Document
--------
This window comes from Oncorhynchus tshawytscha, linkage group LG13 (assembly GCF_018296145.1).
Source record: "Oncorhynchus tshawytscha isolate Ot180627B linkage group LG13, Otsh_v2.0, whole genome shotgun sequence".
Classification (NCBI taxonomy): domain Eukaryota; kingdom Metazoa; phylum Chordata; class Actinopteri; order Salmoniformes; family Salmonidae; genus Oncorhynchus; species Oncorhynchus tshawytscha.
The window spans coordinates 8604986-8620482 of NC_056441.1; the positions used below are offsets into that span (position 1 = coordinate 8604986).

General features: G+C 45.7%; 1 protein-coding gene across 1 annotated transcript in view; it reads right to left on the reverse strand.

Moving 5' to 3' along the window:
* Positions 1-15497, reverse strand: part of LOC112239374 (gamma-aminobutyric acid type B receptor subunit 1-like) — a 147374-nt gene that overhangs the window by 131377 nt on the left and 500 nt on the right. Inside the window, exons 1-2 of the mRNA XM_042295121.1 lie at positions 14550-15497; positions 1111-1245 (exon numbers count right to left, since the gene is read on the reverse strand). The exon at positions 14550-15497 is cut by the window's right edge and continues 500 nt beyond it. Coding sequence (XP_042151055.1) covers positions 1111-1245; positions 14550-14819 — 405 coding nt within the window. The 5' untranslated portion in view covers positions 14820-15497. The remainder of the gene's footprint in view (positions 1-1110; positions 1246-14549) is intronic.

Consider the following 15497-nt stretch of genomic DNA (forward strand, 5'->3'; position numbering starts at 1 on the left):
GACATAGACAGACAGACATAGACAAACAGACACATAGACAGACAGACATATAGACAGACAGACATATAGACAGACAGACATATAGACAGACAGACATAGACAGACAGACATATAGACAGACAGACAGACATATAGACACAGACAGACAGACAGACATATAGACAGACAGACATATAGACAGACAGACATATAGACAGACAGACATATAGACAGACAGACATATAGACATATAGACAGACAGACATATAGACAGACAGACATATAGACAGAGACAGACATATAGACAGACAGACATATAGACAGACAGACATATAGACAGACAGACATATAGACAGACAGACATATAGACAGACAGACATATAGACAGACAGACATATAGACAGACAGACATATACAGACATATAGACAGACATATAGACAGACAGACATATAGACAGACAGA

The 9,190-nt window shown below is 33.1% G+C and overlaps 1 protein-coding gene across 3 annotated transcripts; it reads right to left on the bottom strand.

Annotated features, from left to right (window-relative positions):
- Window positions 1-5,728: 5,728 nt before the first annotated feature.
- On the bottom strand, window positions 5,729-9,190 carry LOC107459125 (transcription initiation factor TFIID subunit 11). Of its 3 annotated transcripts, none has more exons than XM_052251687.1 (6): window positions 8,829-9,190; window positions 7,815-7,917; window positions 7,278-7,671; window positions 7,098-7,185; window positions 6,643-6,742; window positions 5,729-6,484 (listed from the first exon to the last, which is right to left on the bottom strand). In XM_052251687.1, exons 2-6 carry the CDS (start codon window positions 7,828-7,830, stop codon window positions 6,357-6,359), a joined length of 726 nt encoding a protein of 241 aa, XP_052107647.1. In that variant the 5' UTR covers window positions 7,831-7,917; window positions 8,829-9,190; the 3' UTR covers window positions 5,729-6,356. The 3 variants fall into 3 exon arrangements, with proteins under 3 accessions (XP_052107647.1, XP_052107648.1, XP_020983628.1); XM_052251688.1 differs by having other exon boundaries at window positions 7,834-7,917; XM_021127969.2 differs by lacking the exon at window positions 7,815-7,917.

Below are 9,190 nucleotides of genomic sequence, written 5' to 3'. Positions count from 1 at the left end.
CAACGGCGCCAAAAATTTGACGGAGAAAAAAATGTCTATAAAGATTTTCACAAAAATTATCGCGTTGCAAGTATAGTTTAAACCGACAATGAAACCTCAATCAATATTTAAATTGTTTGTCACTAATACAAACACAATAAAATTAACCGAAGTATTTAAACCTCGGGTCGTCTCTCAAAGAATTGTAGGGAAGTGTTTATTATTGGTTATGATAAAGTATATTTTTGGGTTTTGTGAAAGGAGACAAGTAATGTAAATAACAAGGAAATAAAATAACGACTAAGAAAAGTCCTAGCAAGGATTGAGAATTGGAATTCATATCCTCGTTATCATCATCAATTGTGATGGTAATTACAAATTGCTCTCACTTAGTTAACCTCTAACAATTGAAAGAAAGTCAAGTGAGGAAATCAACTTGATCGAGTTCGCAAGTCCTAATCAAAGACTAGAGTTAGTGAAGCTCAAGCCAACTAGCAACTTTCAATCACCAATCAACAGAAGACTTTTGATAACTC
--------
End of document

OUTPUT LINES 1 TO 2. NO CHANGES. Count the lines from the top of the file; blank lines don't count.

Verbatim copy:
This window comes from Oncorhynchus tshawytscha, linkage group LG13 (assembly GCF_018296145.1).
Source record: "Oncorhynchus tshawytscha isolate Ot180627B linkage group LG13, Otsh_v2.0, whole genome shotgun sequence".